Teen accused of stabbing Tristyn Bailey asked how her death was his ‘problem’

Satanic drawings found in suspect’s notebook

Prosecutors said they have charged 14-year-old Aiden Fucci as an adult on first-degree murder charges in the homicide of his 13-year-old schoolmate, Tristyn Bailey, after reviewing all of the evidence showing the young victim suffered a “horrific” attack before her death.

ST. JOHNS COUNTY, Fla. – St. Johns County detectives investigating the death of 13-year-old Tristyn Bailey not only found bloody clothes and sneakers in the bedroom of her accused killer, Aiden Fucci, but also a notebook containing “drawings of a violent nature,” News 6 partner News4Jax reports.

Among the drawings referenced in reports made available Wednesday was an illustration that “depicted a Satanic element to them, to include a pentagram.” Another drawing showed a nude female with red X’s over her breasts and genitals, and what appeared to blood coming from several wounds.

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When 14-year-old Fucci was put into a sheriff’s office interrogation room and told by his parents that Bailey was dead and he was the last person seen with her, he replied, “How is that my problem?”

Later in the interview, the report said Fucci admitted that he kissed Bailey and when she reacted by grabbing him, he pushed her down and she hit her head. He said that he then walked away.

Toxicology found no indication of sexual assault, although there were handprints found on Bailey’s thighs that were not hers.

The autopsy confirmed what State Attorney R.J. Larizza said last month: that Bailey was stabbed 114 times -- at least 35 wounds are over the head and neck -- and that many of the wounds were “defensive in nature.”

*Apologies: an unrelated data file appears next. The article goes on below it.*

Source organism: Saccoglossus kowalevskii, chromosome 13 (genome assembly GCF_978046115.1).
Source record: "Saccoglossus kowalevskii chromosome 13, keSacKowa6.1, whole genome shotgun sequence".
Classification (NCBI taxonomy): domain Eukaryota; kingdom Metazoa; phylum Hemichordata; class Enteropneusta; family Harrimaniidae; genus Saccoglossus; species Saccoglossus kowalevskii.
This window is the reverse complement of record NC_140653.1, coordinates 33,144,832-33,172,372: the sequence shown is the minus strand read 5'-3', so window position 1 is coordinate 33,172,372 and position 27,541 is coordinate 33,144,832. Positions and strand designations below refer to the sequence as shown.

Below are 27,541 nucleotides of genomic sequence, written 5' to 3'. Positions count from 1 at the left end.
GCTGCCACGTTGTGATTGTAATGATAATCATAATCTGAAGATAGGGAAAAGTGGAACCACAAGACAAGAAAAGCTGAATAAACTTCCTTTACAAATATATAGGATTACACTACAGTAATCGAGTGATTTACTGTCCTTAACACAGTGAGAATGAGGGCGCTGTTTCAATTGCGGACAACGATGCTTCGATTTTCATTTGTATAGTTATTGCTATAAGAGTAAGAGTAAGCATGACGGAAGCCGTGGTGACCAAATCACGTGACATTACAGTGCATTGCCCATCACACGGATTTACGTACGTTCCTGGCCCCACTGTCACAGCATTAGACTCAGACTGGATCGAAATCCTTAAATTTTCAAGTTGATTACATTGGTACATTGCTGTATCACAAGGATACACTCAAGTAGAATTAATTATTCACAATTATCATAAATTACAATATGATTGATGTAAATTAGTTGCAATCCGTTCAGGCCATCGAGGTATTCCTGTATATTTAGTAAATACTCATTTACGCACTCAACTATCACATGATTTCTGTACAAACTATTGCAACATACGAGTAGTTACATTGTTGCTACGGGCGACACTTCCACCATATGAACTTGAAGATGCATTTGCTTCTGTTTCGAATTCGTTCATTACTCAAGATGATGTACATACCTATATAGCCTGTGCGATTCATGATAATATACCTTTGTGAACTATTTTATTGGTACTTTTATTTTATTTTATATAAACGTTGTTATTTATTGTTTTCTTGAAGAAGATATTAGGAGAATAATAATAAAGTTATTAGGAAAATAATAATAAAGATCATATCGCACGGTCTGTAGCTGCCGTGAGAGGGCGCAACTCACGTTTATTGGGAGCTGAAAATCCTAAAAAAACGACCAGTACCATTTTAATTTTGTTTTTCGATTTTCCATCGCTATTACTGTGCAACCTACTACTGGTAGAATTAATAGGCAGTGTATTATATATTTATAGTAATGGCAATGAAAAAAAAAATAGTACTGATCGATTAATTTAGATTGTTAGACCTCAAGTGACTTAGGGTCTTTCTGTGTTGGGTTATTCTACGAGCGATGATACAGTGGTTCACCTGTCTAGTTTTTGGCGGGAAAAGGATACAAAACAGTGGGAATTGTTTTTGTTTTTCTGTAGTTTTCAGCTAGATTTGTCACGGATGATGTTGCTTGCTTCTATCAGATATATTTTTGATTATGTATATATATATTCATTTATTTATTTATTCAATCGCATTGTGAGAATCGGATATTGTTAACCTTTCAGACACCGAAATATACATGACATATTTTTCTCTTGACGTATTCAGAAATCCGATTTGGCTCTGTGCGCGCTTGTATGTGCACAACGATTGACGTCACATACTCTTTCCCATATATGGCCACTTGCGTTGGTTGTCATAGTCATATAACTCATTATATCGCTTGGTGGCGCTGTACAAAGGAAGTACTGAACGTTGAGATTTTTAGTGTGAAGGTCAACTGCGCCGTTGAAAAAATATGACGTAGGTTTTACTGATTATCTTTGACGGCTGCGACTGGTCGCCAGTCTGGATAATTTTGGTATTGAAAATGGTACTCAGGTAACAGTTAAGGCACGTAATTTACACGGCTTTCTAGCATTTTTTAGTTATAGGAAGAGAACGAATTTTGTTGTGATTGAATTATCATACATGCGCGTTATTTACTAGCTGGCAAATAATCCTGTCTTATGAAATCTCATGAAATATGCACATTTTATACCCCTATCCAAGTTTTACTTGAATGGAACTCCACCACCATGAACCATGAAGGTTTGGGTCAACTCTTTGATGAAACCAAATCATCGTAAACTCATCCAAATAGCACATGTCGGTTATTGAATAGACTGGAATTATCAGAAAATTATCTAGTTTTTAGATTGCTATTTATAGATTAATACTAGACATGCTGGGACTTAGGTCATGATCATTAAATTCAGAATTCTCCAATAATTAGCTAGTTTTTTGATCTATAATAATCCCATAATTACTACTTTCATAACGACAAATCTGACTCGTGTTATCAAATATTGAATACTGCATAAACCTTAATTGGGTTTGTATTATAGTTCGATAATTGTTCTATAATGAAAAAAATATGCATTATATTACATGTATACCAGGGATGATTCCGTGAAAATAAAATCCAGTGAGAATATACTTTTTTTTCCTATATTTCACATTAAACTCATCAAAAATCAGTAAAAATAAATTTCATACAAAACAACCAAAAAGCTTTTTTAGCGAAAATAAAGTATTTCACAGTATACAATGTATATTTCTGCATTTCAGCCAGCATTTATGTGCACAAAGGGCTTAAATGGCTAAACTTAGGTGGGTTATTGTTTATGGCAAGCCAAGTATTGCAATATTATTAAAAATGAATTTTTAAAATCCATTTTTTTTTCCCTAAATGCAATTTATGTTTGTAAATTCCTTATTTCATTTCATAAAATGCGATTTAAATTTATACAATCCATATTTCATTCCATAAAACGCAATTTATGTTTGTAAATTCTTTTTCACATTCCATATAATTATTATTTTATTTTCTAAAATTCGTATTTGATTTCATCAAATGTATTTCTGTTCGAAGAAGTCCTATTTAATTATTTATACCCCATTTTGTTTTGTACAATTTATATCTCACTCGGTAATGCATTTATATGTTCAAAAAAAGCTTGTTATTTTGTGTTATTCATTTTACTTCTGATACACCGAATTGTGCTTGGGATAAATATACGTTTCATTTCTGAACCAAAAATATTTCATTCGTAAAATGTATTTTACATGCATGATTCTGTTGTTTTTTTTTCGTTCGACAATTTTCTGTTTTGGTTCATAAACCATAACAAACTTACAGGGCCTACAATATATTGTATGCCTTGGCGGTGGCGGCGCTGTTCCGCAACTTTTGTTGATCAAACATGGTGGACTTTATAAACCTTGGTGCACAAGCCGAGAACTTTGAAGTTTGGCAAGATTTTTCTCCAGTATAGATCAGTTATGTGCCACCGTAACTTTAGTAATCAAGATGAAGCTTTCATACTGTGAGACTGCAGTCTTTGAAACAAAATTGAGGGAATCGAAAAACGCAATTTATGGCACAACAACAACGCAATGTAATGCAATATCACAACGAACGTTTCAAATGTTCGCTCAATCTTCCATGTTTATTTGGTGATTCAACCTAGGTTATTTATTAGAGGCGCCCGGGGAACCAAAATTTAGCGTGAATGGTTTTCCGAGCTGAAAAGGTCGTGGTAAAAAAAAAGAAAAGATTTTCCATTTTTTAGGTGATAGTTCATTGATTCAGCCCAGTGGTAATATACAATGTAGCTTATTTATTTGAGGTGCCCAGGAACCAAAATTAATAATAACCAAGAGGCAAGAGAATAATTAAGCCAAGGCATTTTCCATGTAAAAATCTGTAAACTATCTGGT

According to Larizza, Fucci’s knife was found in a pond in close proximity to Bailey’s body. The tip of that knife, he said, had broken off and was found by the medical examiner in Bailey’s body, according to an autopsy report released Wednesday.

“The bottom line is that premeditation could be inferred, certainly from just the sheer number of stab wounds that Tristyn Bailey had to suffer,” Larizza said. “To say that it was horrific could arguably be made as an understatement.”

That’s one of the reasons Larizza cited as why Fucci will be tried as an adult for first-degree murder.

“I hope that parents will learn something from this, this vicious and brutal murder, and that is that you need to know what your kids are doing and what they are saying,” Larizza said. “Because while we might not be able to stop these brutal and vicious murders from happening, we ought to at least try.”

Fucci’s girlfriend told one investigator that Fucci would hear voices in his head when he was angry. She said the voices would tell him he was worthless and a disappointment, even telling him to kill people.

She said that on occasion, Fucci would surprise her from behind and put the knife to her throat and pretend to slit it. He even had nicknames for his two knives: “Picker” and “Poker.”

She told detectives that less than a month before Bailey was killed, Fucci had told her he was going to kill someone, that he was going to find a person walking at night, drag them into the woods and stab them.